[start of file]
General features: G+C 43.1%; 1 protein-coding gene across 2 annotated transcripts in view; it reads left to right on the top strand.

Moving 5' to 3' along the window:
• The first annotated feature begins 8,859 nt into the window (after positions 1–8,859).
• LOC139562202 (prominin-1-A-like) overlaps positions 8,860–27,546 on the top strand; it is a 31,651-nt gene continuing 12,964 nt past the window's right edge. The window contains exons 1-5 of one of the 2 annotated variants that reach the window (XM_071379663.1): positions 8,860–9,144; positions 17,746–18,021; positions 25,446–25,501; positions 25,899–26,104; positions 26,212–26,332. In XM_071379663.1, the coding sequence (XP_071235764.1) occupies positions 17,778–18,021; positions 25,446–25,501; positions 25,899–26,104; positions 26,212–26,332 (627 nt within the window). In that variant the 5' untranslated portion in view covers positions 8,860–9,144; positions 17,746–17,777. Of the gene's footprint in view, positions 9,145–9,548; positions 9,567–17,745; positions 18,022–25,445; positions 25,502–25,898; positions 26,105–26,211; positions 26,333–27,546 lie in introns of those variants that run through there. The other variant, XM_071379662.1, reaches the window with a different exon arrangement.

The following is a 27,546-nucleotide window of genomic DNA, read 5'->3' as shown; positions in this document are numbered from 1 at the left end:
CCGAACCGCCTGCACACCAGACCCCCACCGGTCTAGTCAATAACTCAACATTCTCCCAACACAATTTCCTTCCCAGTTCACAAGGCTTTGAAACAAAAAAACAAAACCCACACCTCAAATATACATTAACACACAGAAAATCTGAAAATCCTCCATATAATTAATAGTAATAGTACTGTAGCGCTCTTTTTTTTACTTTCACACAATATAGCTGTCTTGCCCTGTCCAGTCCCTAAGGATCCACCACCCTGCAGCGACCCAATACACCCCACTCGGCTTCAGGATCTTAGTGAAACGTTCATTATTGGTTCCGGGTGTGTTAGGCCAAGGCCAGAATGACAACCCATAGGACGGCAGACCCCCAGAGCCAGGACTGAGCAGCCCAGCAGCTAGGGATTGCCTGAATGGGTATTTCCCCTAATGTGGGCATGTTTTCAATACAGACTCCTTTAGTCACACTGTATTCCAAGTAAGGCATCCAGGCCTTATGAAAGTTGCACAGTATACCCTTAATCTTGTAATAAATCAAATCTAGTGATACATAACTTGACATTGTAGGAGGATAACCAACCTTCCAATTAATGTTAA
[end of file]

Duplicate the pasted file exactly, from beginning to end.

General features: G+C 43.1%; 1 protein-coding gene across 2 annotated transcripts in view; it reads left to right on the top strand.

Moving 5' to 3' along the window:
• The first annotated feature begins 8,859 nt into the window (after positions 1–8,859).
• LOC139562202 (prominin-1-A-like) overlaps positions 8,860–27,546 on the top strand; it is a 31,651-nt gene continuing 12,964 nt past the window's right edge. The window contains exons 1-5 of one of the 2 annotated variants that reach the window (XM_071379663.1): positions 8,860–9,144; positions 17,746–18,021; positions 25,446–25,501; positions 25,899–26,104; positions 26,212–26,332. In XM_071379663.1, the coding sequence (XP_071235764.1) occupies positions 17,778–18,021; positions 25,446–25,501; positions 25,899–26,104; positions 26,212–26,332 (627 nt within the window). In that variant the 5' untranslated portion in view covers positions 8,860–9,144; positions 17,746–17,777. Of the gene's footprint in view, positions 9,145–9,548; positions 9,567–17,745; positions 18,022–25,445; positions 25,502–25,898; positions 26,105–26,211; positions 26,333–27,546 lie in introns of those variants that run through there. The other variant, XM_071379662.1, reaches the window with a different exon arrangement.

The following is a 27,546-nucleotide window of genomic DNA, read 5'->3' as shown; positions in this document are numbered from 1 at the left end:
CCGAACCGCCTGCACACCAGACCCCCACCGGTCTAGTCAATAACTCAACATTCTCCCAACACAATTTCCTTCCCAGTTCACAAGGCTTTGAAACAAAAAAACAAAACCCACACCTCAAATATACATTAACACACAGAAAATCTGAAAATCCTCCATATAATTAATAGTAATAGTACTGTAGCGCTCTTTTTTTTACTTTCACACAATATAGCTGTCTTGCCCTGTCCAGTCCCTAAGGATCCACCACCCTGCAGCGACCCAATACACCCCACTCGGCTTCAGGATCTTAGTGAAACGTTCATTATTGGTTCCGGGTGTGTTAGGCCAAGGCCAGAATGACAACCCATAGGACGGCAGACCCCCAGAGCCAGGACTGAGCAGCCCAGCAGCTAGGGATTGCCTGAATGGGTATTTCCCCTAATGTGGGCATGTTTTCAATACAGACTCCTTTAGTCACACTGTATTCCAAGTAAGGCATCCAGGCCTTATGAAAGTTGCACAGTATACCCTTAATCTTGTAATAAATCAAATCTAGTGATACATAACTTGACATTGTAGGAGGATAACCAACCTTCCAATTAATGTTAA